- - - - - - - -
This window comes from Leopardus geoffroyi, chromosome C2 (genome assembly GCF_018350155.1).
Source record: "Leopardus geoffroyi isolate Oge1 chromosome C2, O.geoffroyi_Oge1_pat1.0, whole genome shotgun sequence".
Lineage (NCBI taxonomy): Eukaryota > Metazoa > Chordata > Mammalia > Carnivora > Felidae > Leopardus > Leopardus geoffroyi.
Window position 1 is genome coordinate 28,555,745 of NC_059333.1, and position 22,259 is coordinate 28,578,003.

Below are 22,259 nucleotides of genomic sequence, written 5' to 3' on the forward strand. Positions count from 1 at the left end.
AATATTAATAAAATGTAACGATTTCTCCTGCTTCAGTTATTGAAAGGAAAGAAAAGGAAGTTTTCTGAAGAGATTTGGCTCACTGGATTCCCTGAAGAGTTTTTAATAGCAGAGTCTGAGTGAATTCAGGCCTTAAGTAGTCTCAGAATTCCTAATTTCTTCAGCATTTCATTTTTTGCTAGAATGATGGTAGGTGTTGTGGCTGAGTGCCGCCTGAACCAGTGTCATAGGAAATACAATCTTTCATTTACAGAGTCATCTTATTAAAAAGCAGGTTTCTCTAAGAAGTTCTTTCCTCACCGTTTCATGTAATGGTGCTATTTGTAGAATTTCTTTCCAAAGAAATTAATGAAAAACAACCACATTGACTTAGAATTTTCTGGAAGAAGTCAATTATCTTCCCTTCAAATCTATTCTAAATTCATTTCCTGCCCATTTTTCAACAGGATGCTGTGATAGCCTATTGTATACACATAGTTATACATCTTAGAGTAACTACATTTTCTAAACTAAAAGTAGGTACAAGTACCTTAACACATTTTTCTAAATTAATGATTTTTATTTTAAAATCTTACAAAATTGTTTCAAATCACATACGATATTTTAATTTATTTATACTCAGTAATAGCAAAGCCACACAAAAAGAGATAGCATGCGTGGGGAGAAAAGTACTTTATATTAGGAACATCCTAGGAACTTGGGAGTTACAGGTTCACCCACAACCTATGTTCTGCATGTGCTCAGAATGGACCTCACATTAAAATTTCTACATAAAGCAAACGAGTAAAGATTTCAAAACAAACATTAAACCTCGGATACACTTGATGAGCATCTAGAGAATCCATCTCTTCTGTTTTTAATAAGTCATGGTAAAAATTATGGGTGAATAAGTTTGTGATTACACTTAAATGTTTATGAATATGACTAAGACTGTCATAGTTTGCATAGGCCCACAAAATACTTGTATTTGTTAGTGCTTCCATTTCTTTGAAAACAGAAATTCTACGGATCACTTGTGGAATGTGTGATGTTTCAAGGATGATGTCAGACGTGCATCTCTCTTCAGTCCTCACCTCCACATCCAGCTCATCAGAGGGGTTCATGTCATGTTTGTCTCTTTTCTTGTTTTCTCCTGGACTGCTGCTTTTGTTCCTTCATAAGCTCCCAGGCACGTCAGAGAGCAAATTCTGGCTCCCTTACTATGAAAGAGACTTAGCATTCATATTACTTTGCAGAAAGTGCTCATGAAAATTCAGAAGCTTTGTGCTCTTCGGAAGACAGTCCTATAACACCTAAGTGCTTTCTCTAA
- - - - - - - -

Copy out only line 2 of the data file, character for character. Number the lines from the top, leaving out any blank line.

Source record: "Leopardus geoffroyi isolate Oge1 chromosome C2, O.geoffroyi_Oge1_pat1.0, whole genome shotgun sequence".